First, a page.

May 2008
Volume 8, Issue 6
Free
Vision Sciences Society Annual Meeting Abstract  |   May 2008
A feature story: Similarities among adults, 10-year-olds and cataract-reversal patients in face discrimination
Author Affiliations
  • Catherine Mondloch
    Psychology Department Brock University
  • Rachel Robbins
    Department of Psychology, Neuroscience and Behaviour McMaster University
  • Daphne Maurer
    Department of Psychology, Neuroscience and Behaviour McMaster University
Journal of Vision May 2008, Vol.8, 189. doi:10.1167/8.6.189
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      Catherine Mondloch, Rachel Robbins, Daphne Maurer; A feature story: Similarities among adults, 10-year-olds and cataract-reversal patients in face discrimination. Journal of Vision 2008;8(6):189. doi: 10.1167/8.6.189.

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      © 2016 Association for Research in Vision and Ophthalmology.

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Abstract

Adults' expertise in face recognition has been related to their sensitivity to two cues to facial identity-the shape of individual features and the spacing among them. In previous studies we created 8 new versions of a single face: 4 differed from the original only in the spacing of features and 4 differed only in the shape of the eyes and mouth. Results for this feature set indicated little impairment by inversion (Mondloch et al., 2002), adult-like accuracy by 10-years of age (Mondloch et al., 2002) and sparing after a history of early visual deprivation from bilateral congenital cataract (Le Grand et al., 2001, 2003). However, these patterns might have resulted from the inadvertent choice of easily discriminated features, as suggested indirectly by adults' higher accuracy for upright faces in the feature set (M=.89) compared to the spacing set (M=.82). To address this issue we created 20 featural versions of a single face that were then paired to give 60 trials with different faces, intermixed among 60 trials with same faces. Adults' (n=24) accuracy in making same/different judgments was high across all pairings (M = .91) and did not differ as a function of orientation (p [[gt]] .20).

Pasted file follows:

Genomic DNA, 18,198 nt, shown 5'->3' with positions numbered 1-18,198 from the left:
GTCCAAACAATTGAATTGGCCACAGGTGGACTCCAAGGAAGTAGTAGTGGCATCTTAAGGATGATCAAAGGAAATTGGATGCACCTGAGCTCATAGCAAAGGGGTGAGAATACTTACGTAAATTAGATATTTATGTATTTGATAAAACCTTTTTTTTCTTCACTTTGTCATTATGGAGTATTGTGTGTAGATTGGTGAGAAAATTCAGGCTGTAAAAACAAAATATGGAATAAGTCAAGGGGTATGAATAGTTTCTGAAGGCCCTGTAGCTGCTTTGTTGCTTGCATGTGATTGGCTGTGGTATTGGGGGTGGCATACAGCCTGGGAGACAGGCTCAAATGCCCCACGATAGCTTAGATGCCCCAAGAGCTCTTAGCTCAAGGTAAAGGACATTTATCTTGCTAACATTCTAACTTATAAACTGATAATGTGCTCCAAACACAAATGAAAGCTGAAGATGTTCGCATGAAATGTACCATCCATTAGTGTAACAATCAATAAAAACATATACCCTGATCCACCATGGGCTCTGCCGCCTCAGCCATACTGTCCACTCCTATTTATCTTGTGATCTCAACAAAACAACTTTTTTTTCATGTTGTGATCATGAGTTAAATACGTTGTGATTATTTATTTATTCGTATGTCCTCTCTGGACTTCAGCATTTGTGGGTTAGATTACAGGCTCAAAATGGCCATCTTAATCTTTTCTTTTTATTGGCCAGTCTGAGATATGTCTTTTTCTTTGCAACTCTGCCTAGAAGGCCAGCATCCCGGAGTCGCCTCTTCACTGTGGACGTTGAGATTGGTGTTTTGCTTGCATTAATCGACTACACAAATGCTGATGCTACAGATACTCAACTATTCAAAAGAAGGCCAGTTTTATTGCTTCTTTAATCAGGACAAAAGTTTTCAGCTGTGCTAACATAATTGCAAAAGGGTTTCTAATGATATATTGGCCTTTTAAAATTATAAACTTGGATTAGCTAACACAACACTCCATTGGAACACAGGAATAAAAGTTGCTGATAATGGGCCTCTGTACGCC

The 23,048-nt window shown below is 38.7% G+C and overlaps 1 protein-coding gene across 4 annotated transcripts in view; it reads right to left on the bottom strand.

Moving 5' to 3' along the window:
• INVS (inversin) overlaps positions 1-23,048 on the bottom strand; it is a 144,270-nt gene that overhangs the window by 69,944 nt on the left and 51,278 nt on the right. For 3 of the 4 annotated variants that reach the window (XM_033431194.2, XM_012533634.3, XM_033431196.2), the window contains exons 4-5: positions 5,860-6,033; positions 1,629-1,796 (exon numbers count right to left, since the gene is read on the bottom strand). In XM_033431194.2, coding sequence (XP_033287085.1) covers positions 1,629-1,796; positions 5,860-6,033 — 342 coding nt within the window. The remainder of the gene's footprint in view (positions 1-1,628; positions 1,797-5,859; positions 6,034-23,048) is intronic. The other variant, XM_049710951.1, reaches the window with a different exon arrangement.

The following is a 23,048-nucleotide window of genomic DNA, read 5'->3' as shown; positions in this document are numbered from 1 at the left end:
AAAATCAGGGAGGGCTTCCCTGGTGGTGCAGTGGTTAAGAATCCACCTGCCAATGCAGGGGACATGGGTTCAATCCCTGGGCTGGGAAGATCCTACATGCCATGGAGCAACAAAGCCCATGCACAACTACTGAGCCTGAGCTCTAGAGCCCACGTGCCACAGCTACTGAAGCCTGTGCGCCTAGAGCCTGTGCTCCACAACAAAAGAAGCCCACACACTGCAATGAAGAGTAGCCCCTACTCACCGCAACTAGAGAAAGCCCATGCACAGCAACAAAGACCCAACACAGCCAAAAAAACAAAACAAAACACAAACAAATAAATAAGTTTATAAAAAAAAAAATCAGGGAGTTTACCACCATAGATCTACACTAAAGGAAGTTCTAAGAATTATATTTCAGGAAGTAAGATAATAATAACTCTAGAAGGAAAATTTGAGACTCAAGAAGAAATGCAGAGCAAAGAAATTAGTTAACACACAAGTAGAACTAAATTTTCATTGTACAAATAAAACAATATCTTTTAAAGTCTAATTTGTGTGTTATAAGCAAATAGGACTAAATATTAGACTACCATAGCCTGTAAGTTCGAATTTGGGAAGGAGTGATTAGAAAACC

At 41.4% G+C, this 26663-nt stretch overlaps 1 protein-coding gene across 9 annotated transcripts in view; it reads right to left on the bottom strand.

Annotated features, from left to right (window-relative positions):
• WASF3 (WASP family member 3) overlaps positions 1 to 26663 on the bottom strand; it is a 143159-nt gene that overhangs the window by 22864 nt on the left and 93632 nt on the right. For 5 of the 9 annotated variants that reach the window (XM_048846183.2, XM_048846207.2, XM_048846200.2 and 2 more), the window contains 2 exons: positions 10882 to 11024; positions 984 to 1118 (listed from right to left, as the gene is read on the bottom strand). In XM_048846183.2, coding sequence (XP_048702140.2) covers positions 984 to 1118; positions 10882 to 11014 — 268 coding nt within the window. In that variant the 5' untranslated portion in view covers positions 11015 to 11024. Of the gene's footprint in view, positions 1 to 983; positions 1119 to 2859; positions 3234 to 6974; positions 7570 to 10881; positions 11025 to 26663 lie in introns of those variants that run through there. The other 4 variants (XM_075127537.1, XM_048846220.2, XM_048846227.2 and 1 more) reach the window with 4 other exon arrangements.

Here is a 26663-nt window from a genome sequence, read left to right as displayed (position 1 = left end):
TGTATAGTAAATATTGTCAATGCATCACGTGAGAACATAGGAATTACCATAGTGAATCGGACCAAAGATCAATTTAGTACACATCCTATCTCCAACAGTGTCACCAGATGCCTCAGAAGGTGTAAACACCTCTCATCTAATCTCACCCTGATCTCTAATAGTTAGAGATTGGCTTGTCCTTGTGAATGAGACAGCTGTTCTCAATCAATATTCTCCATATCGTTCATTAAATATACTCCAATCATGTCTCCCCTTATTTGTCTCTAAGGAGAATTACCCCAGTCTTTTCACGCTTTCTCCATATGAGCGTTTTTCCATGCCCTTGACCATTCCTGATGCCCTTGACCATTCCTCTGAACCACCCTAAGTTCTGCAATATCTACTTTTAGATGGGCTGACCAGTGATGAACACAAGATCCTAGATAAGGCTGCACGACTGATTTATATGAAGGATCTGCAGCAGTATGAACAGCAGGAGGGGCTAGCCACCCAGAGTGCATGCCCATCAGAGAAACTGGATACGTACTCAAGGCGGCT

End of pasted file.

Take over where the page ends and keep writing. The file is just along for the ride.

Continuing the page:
Furthermore, both 10-year-olds (n=24) and patients treated for bilateral congenital cataract (n=8) were as accurate as visually normal adults (all ps [[gt]] .20). This pattern held even for the six pairings for which adults' accuracy was less than .85. We conclude that adults are very sensitive to featural differences, that this sensitivity develops by 10 years of age and that sensitivity to features does not depend on either face orientation or visual input during the first few weeks of life.

Mondloch, C. Robbins, R. Maurer, D. (2008). A feature story: Similarities among adults, 10-year-olds and cataract-reversal patients in face discrimination [Abstract]. Journal of Vision, 8(6):189, 189a, http://journalofvision.org/8/6/189/, doi:10.1167/8.6.189. [CrossRef]
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